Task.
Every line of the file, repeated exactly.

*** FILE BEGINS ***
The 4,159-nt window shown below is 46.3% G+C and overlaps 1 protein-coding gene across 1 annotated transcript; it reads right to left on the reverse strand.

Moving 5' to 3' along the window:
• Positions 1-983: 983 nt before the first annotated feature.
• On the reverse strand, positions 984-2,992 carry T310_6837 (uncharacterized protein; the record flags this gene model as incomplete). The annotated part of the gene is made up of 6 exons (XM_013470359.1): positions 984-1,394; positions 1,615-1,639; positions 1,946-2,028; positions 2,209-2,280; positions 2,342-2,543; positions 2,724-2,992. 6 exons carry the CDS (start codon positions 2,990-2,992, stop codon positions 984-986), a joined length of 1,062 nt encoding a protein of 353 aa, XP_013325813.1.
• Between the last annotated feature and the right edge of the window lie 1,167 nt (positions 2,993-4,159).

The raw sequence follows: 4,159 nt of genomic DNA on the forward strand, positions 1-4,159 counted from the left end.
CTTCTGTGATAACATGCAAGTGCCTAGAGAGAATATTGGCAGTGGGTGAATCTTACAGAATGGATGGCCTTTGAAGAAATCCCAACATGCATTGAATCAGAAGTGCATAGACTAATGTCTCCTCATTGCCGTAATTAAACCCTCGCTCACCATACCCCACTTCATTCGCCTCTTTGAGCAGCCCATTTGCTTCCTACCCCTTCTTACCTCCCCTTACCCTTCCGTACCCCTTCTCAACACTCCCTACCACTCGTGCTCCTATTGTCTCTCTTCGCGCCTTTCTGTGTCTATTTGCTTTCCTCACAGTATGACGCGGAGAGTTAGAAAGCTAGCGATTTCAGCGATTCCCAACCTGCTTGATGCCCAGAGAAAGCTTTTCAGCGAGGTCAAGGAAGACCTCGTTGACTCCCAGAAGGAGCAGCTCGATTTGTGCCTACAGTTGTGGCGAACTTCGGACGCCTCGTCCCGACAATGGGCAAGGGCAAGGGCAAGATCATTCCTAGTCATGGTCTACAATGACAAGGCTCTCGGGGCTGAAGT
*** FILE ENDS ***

The 4,159-nt window shown below is 46.3% G+C and overlaps 1 protein-coding gene across 1 annotated transcript; it reads right to left on the reverse strand.

Moving 5' to 3' along the window:
• Positions 1-983: 983 nt before the first annotated feature.
• On the reverse strand, positions 984-2,992 carry T310_6837 (uncharacterized protein; the record flags this gene model as incomplete). The annotated part of the gene is made up of 6 exons (XM_013470359.1): positions 984-1,394; positions 1,615-1,639; positions 1,946-2,028; positions 2,209-2,280; positions 2,342-2,543; positions 2,724-2,992. 6 exons carry the CDS (start codon positions 2,990-2,992, stop codon positions 984-986), a joined length of 1,062 nt encoding a protein of 353 aa, XP_013325813.1.
• Between the last annotated feature and the right edge of the window lie 1,167 nt (positions 2,993-4,159).

The raw sequence follows: 4,159 nt of genomic DNA on the forward strand, positions 1-4,159 counted from the left end.
CTTCTGTGATAACATGCAAGTGCCTAGAGAGAATATTGGCAGTGGGTGAATCTTACAGAATGGATGGCCTTTGAAGAAATCCCAACATGCATTGAATCAGAAGTGCATAGACTAATGTCTCCTCATTGCCGTAATTAAACCCTCGCTCACCATACCCCACTTCATTCGCCTCTTTGAGCAGCCCATTTGCTTCCTACCCCTTCTTACCTCCCCTTACCCTTCCGTACCCCTTCTCAACACTCCCTACCACTCGTGCTCCTATTGTCTCTCTTCGCGCCTTTCTGTGTCTATTTGCTTTCCTCACAGTATGACGCGGAGAGTTAGAAAGCTAGCGATTTCAGCGATTCCCAACCTGCTTGATGCCCAGAGAAAGCTTTTCAGCGAGGTCAAGGAAGACCTCGTTGACTCCCAGAAGGAGCAGCTCGATTTGTGCCTACAGTTGTGGCGAACTTCGGACGCCTCGTCCCGACAATGGGCAAGGGCAAGGGCAAGATCATTCCTAGTCATGGTCTACAATGACAAGGCTCTCGGGGCTGAAGT